6 months in, a lifetime to go

Before I was married, I created safety for myself in a handful of ways: first, by insisting everything go exactly according to my wishes.

Second, when things didn’t go according to plan, I created safety by imagining an escape route, replete with a hundred sound rationalizations for why running away, cutting this person out, moving to a new apartment or finding a new job, was the single thing that would finally make me safe once and for all. (Anxiety, anyone?)

If and when that didn’t work, I created safety by shutting down emotionally via a smorgasbord of delicious distractions. Alcohol? It’s just a glass or two each night. Shopping? This spa day will really be the one to change everything. And of course there’s always been food—all I need is a new diet, a new recipe, a new gadget.

Clearly most of these things are fine in their proper context, but after getting married, I had begun to rotate through them in such a subtle way that I couldn’t see how much I was numbing out. It seems all I’ve focused on was escaping the increasing vulnerability that is real married life. Can’t say I blame myself too much, really. Besides, who among us enjoys feeling incredibly vulnerable every single day? Uhhh ... not this gal.

Proof that we're still alive.

Proof that we're still alive.

Honeymoon? What honeymoon phase?

All this to say, the first six months of marriage have been a smidge, tiny bit, itsy bit trying.

Lee and I are in a unique spot: we are newly married after pretty solid single lives (31 and 37 years, respectively), and he is launching a company. Both ventures require a lot of risk, investment and time. Since one of those pays the bills (in theory), our marriage has had to stay on the back burner for the most part.

This means the plans in my head for how we would “establish a healthy routine” and “grow closer together” went right out the window. Are we exercising more? Nope. Are we eating healthfully? Nope. Are we connecting, expanding our social and spiritual communities? Nope, nope and nope.

Our quality time consists of a New York Times crossword puzzle before bed.

These "deficiencies" fly in the face of all the advice I’ve read about building a healthy marriage, investing in one another, prioritizing, etc.

And there’s very little I can do to change that (for now, at least).

So many people tried to prepare (ahem WARN) me: the first year of marriage is rough, it’s bumpy, it’s where the real loving part comes in. But there was no way for them to prepare me for my own crazy tonic of instability.

You see, all my mental preparation had been informed by reading how other folks had fought, thrown plates across the room, stayed at friends’ houses over shopping cart fiascos and whatnot. Shopping carts? We would never …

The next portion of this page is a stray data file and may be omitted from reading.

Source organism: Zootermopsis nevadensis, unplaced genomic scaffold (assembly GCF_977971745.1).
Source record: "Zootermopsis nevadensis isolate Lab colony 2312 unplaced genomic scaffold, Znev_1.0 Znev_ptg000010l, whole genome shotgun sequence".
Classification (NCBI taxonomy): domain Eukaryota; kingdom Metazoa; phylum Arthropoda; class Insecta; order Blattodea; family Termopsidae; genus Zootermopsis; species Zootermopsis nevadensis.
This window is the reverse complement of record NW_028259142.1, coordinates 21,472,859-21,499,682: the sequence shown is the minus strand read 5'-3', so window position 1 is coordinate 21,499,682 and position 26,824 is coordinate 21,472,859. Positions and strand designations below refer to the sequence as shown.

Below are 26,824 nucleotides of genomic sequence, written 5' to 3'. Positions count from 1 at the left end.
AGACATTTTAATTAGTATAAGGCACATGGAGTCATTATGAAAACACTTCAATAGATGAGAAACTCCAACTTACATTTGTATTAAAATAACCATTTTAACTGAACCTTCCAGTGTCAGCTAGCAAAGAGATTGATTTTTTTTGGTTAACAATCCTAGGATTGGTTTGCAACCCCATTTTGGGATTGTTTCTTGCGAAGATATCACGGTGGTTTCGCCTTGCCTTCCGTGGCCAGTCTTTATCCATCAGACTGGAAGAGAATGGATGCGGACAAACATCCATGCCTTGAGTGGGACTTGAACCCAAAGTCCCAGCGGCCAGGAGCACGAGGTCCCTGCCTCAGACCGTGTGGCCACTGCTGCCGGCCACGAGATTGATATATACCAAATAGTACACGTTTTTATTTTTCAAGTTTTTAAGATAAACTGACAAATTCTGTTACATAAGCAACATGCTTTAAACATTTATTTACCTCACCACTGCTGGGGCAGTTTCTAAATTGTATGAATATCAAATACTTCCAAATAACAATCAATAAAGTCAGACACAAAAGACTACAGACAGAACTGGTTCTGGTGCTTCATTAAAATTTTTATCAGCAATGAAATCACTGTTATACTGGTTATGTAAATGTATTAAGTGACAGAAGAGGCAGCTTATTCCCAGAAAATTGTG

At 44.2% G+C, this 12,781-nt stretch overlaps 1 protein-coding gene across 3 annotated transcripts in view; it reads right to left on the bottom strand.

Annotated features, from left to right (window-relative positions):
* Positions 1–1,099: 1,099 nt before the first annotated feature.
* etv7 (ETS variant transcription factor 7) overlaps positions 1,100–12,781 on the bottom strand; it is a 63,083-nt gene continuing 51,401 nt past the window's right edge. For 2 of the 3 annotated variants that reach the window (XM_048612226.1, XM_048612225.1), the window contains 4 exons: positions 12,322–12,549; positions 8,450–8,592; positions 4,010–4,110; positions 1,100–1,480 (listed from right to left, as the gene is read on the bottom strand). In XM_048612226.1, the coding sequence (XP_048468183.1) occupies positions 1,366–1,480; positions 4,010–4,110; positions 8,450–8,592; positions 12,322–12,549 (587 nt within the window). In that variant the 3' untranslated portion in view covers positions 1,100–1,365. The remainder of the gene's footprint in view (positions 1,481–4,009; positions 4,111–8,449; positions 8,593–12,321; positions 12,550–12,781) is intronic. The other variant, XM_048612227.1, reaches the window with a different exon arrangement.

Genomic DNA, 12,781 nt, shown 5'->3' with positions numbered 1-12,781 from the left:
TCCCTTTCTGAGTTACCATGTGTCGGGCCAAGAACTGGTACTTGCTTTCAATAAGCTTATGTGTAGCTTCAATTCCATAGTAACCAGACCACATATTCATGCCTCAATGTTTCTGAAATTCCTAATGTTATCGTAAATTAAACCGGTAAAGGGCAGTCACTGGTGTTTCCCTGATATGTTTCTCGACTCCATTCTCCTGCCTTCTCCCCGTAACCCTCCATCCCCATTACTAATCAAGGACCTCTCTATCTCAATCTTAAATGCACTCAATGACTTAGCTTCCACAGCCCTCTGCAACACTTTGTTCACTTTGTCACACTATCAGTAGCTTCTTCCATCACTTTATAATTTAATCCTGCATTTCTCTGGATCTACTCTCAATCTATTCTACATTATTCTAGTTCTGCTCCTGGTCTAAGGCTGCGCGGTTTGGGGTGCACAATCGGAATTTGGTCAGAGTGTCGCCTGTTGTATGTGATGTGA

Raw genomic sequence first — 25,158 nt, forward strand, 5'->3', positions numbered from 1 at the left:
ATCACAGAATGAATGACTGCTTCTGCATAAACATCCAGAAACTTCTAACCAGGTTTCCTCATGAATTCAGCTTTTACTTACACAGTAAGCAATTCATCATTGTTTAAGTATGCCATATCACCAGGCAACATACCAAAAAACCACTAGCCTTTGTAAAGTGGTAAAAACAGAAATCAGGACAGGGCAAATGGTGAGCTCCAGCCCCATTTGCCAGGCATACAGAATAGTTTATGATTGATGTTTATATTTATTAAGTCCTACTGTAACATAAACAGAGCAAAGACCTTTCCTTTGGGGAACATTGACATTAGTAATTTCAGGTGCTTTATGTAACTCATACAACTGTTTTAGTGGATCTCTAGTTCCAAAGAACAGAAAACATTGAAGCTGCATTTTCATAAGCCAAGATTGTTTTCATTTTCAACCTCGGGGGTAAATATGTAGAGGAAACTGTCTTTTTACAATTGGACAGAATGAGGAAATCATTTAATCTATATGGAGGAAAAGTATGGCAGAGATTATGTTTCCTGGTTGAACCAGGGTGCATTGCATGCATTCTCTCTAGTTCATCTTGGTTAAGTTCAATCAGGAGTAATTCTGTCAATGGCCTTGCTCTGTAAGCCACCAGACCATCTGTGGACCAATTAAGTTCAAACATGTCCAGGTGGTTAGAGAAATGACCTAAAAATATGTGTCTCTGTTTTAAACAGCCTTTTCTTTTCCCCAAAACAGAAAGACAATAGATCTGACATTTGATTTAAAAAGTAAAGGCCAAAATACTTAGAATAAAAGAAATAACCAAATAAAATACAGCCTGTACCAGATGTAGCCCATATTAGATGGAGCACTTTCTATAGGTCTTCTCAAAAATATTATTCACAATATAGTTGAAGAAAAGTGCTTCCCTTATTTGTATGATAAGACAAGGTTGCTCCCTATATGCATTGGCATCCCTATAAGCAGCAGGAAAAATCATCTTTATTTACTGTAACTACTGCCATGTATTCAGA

What can be offered, offer that

I’m beginning to suspect that the best way to prepare for marriage is to know yourself as best you can. And then do your best every day. And that’s it.

I'm finding that love, whether it's in the context of marriage or just regular life, is much less about being safe and much more about being set free.

Despite all the discomfort in our first months of marriage and seemingly endless anxieties and tremors (which Lee has journeyed through like a champ), it's this exact lesson which I needed the most.

Without choosing to bravely step into married life with him, it might have been decades before I began embracing love's latest "take it or leave it" lesson for me. Love isn't about seeking escape routes and remaining safe; it's about choosing to love even more deeply because there is no other way.

In the heat of my neurotic cauldron, a phrase has begun to float through my mind these days, and it helps reframe this whole messy, love-filled married life. It’s part of our wedding vows, and it re-centers me. The phrase is: friend of my life.

It reminds me that this is my life.

This is my one and only life, and Lee is my friend in a way that no one else on Earth will ever be.

This is exactly what we pledged six months ago: to be friends, to be companions.

To love one another through trouble and sorrow, the good and joyful.

And that’s what we are doing, however imperfectly.

When I stop to take a deep breath I remember why we chose these vows: we chose what was within our power to offer. Outside of that, the rest is just details.